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Now! Jerry Springer on Your Satellite Dish! 

New law allows satellite TV to carry local channels. The problem is, they don't have the room.

Wednesday, Dec 8 1999

Despite the availability of hundreds of channels, an estimated 75 percent of America’s TV viewing remains fixed on local stations and network affiliates. Satellite dishes, which rely on nationwide transmission, couldn’t give you the local stations. Until now.

Last week, President Clinton signed a new law allowing the nation’s direct satellite systems, DirecTV and Dish Network, to carry local stations along with national programming. The good news: Los Angeles is already online. The bad news: The law’s requirement to carry all local stations by 2002 is technically infeasible. Short of a series of technological breakthroughs, the satellite carriers must be counting on you to demand that your congressman change the law, or all your new stations will go bye-bye, barely two years after satellite retransmission is authorized.

But let me backtrack. Why do the satellites need to carry all 1,616 U.S. television stations, when many of them are broadcasting the same thing: programming from ABC, NBC, CBS or Fox? In the beginning, satellite broadcasters did carry a handful of local stations, one set from the East Coast and one from the West Coast. Many dish owners, however, wanted their own regional stations, for local news, etc., and were not wild about receiving shows from multiple time zones and perspectives.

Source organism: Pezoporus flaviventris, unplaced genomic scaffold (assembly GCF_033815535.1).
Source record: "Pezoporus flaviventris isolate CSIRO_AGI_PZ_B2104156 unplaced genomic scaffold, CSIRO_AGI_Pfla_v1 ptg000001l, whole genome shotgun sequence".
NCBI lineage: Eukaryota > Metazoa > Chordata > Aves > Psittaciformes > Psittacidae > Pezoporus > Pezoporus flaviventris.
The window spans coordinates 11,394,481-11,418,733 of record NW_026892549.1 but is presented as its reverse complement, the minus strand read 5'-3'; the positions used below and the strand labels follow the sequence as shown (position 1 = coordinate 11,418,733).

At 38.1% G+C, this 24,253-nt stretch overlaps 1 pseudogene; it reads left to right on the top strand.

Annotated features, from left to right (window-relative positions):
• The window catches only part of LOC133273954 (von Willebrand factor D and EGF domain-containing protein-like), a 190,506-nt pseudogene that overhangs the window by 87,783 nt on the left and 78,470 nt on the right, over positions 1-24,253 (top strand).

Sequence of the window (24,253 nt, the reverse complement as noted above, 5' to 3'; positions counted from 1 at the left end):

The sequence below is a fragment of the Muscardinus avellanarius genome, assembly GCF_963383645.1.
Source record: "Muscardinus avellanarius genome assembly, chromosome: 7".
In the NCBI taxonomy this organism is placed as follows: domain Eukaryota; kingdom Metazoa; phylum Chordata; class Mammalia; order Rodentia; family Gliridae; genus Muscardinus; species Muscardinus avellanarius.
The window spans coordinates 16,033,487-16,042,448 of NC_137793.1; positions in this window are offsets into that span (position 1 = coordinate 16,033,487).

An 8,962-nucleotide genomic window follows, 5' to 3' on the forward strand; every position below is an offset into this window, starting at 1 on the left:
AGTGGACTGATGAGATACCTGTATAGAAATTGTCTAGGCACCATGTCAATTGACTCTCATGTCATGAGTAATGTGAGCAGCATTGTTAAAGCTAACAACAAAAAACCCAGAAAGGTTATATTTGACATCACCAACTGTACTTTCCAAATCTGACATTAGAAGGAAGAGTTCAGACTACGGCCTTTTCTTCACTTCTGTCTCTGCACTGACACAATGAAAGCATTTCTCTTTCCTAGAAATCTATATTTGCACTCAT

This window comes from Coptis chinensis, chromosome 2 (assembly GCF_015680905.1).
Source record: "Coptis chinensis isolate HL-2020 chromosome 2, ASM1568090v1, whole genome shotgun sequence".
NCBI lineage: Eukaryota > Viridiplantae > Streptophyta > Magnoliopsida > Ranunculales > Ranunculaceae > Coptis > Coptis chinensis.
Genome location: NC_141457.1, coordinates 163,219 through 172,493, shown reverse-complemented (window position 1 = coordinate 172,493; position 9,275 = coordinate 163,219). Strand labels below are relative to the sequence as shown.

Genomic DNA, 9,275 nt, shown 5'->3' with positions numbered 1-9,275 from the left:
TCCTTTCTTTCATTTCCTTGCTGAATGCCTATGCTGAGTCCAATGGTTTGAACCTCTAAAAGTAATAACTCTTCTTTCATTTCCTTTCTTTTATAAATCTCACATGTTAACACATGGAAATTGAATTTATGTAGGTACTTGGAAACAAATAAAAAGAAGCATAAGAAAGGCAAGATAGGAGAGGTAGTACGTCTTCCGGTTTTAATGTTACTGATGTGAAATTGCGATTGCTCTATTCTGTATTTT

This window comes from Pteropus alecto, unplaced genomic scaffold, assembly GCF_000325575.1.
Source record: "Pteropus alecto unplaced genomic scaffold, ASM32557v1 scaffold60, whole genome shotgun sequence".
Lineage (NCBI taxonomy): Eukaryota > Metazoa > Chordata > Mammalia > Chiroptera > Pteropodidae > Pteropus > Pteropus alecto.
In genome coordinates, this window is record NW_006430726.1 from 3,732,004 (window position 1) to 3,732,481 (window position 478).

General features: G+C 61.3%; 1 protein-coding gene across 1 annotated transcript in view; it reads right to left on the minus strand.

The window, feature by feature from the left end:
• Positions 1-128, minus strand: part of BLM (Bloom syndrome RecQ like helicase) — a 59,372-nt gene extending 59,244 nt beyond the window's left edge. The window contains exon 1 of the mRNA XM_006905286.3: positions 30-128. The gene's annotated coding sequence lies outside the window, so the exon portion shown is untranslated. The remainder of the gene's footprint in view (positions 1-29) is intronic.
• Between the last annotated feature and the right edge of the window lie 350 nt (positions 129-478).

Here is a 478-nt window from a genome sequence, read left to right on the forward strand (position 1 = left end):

But a much bigger problem was looming: The local stations didn’t like people watching their "exclusive" network programming on other cities’ channels. KABC in Los Angeles, for example, just hated the idea that you might watch Politically Incorrect on WABC in New York instead of on Channel 7. In fact, KABC hated the idea so much that it went to court and had these "distant signals" turned off for almost everyone.

Enter "local-into-local." Instead of beaming distant signals, the satellite dish will beam your local TV channels into your dish. Surely no one would object to that! The problem is, there’s this little thing called the "Must Carry Rule." Going back to the misty beginnings of cable TV, this law states that your cable company must carry all ã _stations in your local area. If cable carried only the most popular local stations, the ones cable ignored would be at a huge disadvantage, losing more than half their potential audience. "Must Carry" has been through the courts and Congress several times, and it remains the law of the land.

Because satellite broadcasting is a national system, all the channels must be carried on the same system. But there’s a limit to the number of channels that systems can carry. The limit isn’t hard and fast, because DirecTV and Dish use extensive digital compression and multiple satellites at the same orbital location, to expand their channel capacity as much as possible. Even so, a single orbital slot, which can be reached by a pizza-size stationary dish, is limited to several hundred channels. And all of those channels are already in use!